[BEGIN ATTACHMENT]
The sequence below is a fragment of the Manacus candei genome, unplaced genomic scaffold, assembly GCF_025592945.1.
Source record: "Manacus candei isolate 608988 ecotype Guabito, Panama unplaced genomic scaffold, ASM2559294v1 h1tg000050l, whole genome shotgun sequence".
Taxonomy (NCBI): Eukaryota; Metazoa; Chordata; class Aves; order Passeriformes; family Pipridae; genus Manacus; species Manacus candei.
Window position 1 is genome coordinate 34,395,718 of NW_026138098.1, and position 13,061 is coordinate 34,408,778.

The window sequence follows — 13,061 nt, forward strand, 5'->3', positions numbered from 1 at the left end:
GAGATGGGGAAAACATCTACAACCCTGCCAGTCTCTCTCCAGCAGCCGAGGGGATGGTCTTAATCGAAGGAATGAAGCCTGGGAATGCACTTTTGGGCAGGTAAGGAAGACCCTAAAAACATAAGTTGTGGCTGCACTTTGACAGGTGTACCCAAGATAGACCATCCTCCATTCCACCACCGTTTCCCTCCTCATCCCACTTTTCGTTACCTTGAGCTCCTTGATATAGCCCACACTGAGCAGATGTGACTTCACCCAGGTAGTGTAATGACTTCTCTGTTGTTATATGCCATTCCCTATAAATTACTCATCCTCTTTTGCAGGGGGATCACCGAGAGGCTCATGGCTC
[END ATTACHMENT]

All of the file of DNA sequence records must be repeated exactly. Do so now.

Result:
The sequence below is a fragment of the Manacus candei genome, unplaced genomic scaffold, assembly GCF_025592945.1.
Source record: "Manacus candei isolate 608988 ecotype Guabito, Panama unplaced genomic scaffold, ASM2559294v1 h1tg000050l, whole genome shotgun sequence".
Taxonomy (NCBI): Eukaryota; Metazoa; Chordata; class Aves; order Passeriformes; family Pipridae; genus Manacus; species Manacus candei.
Window position 1 is genome coordinate 34,395,718 of NW_026138098.1, and position 13,061 is coordinate 34,408,778.

The window sequence follows — 13,061 nt, forward strand, 5'->3', positions numbered from 1 at the left end:
GAGATGGGGAAAACATCTACAACCCTGCCAGTCTCTCTCCAGCAGCCGAGGGGATGGTCTTAATCGAAGGAATGAAGCCTGGGAATGCACTTTTGGGCAGGTAAGGAAGACCCTAAAAACATAAGTTGTGGCTGCACTTTGACAGGTGTACCCAAGATAGACCATCCTCCATTCCACCACCGTTTCCCTCCTCATCCCACTTTTCGTTACCTTGAGCTCCTTGATATAGCCCACACTGAGCAGATGTGACTTCACCCAGGTAGTGTAATGACTTCTCTGTTGTTATATGCCATTCCCTATAAATTACTCATCCTCTTTTGCAGGGGGATCACCGAGAGGCTCATGGCTC